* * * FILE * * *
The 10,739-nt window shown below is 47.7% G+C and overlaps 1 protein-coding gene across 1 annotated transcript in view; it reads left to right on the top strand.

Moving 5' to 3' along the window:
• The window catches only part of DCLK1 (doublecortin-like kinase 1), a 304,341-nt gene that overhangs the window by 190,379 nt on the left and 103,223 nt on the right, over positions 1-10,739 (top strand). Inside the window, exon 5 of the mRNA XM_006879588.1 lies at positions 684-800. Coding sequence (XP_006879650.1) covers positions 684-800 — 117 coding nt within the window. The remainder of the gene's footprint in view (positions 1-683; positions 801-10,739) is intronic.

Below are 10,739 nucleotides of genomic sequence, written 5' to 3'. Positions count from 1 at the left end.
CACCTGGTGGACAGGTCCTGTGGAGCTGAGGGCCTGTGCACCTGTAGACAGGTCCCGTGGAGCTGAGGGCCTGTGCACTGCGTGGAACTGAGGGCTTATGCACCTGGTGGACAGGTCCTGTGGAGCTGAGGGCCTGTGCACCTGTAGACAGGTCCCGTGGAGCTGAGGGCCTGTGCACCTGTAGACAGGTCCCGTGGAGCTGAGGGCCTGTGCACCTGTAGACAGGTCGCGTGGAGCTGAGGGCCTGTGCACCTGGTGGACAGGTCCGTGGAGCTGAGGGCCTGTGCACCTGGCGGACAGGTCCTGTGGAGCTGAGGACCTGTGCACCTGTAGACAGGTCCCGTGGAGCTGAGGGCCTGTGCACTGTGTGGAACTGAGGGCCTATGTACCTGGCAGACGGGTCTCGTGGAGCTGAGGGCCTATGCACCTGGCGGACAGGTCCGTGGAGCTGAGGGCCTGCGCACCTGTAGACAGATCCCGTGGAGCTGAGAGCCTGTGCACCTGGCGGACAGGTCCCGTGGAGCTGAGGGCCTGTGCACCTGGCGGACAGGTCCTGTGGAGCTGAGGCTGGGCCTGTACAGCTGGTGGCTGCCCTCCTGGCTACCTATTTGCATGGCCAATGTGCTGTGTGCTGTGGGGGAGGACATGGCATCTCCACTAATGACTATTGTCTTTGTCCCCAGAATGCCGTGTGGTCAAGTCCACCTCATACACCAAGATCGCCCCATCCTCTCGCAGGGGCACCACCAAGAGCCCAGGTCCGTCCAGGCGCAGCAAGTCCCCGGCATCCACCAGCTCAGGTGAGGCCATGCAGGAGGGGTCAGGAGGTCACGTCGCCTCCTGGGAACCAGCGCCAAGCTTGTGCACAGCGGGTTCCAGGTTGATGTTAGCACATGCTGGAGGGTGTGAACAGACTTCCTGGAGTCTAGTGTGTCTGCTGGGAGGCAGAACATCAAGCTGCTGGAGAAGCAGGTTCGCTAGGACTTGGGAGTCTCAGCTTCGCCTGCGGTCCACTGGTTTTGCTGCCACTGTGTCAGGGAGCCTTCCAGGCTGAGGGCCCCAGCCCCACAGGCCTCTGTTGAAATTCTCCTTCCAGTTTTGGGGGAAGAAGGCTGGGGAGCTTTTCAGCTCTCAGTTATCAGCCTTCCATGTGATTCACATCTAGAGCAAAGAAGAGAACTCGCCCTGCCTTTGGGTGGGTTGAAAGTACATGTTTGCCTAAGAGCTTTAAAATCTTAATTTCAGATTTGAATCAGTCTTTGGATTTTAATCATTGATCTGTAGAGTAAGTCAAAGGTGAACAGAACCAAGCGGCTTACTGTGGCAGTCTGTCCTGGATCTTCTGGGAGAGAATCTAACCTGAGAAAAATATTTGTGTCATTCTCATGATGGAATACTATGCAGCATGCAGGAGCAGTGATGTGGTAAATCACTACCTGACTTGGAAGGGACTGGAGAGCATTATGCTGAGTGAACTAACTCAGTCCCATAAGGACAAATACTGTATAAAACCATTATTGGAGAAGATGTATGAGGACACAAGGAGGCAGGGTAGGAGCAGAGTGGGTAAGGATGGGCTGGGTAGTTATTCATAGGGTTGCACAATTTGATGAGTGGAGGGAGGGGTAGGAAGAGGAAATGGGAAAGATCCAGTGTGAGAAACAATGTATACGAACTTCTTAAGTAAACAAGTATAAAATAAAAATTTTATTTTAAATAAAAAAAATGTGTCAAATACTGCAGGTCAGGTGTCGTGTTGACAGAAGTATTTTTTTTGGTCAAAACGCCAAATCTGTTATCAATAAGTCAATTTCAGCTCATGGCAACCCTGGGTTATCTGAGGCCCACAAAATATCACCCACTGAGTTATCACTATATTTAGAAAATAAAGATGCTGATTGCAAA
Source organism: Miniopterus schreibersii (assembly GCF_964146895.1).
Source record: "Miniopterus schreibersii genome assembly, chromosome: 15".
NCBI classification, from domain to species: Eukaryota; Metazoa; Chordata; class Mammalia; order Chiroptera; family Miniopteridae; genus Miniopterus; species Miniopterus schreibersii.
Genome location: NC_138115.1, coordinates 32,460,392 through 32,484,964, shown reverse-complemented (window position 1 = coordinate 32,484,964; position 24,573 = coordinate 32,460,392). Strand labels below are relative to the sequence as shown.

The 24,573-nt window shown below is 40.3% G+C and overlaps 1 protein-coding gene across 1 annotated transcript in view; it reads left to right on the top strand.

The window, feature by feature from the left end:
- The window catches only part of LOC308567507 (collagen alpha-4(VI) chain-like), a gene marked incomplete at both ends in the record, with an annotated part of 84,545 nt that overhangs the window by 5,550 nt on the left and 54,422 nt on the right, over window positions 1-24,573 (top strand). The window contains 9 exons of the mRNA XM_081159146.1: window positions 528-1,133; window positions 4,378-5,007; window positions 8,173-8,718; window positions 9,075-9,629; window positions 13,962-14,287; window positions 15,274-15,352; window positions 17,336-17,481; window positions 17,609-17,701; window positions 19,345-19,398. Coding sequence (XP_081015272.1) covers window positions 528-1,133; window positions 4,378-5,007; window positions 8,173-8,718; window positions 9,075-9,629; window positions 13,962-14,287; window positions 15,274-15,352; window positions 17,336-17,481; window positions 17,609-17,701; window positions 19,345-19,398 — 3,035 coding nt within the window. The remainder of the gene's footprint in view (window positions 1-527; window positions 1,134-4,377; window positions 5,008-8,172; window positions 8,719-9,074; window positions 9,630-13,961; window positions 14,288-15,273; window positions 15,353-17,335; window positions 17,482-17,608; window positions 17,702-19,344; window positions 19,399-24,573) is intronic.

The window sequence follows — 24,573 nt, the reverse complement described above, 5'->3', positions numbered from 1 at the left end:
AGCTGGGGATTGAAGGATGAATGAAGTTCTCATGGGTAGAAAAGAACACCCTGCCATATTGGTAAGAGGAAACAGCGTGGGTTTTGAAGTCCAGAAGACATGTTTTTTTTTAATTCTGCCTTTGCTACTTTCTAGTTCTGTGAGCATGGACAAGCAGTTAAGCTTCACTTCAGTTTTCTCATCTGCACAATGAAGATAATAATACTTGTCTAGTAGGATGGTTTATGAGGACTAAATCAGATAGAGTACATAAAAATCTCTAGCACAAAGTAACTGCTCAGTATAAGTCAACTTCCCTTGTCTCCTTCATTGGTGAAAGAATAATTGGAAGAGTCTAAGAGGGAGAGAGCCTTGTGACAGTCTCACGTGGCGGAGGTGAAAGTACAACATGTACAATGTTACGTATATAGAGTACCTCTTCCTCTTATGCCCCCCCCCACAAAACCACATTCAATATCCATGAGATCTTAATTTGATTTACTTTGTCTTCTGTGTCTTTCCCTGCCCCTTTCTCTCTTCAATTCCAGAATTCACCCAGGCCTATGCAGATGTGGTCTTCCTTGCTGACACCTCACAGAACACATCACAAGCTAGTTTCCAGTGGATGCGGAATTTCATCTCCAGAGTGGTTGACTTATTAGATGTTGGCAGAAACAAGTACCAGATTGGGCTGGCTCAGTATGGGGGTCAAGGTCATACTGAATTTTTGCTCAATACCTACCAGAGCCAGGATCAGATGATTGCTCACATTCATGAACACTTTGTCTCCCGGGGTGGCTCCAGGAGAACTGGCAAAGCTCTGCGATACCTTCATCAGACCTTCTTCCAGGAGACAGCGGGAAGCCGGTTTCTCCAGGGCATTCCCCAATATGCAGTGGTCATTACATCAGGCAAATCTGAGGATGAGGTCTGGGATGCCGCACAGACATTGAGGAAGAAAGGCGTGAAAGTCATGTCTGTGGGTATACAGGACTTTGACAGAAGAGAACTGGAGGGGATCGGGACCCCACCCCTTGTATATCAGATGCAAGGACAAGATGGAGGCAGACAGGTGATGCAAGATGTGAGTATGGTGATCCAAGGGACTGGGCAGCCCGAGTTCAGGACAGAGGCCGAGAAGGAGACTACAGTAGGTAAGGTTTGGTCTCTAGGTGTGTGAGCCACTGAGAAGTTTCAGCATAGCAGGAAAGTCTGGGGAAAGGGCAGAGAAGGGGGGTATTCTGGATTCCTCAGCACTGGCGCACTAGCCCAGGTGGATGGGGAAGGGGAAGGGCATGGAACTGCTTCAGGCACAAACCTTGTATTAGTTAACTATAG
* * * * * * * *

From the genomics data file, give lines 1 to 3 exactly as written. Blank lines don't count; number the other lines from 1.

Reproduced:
The 10,739-nt window shown below is 47.7% G+C and overlaps 1 protein-coding gene across 1 annotated transcript in view; it reads left to right on the top strand.

Moving 5' to 3' along the window:
• The window catches only part of DCLK1 (doublecortin-like kinase 1), a 304,341-nt gene that overhangs the window by 190,379 nt on the left and 103,223 nt on the right, over positions 1-10,739 (top strand). Inside the window, exon 5 of the mRNA XM_006879588.1 lies at positions 684-800. Coding sequence (XP_006879650.1) covers positions 684-800 — 117 coding nt within the window. The remainder of the gene's footprint in view (positions 1-683; positions 801-10,739) is intronic.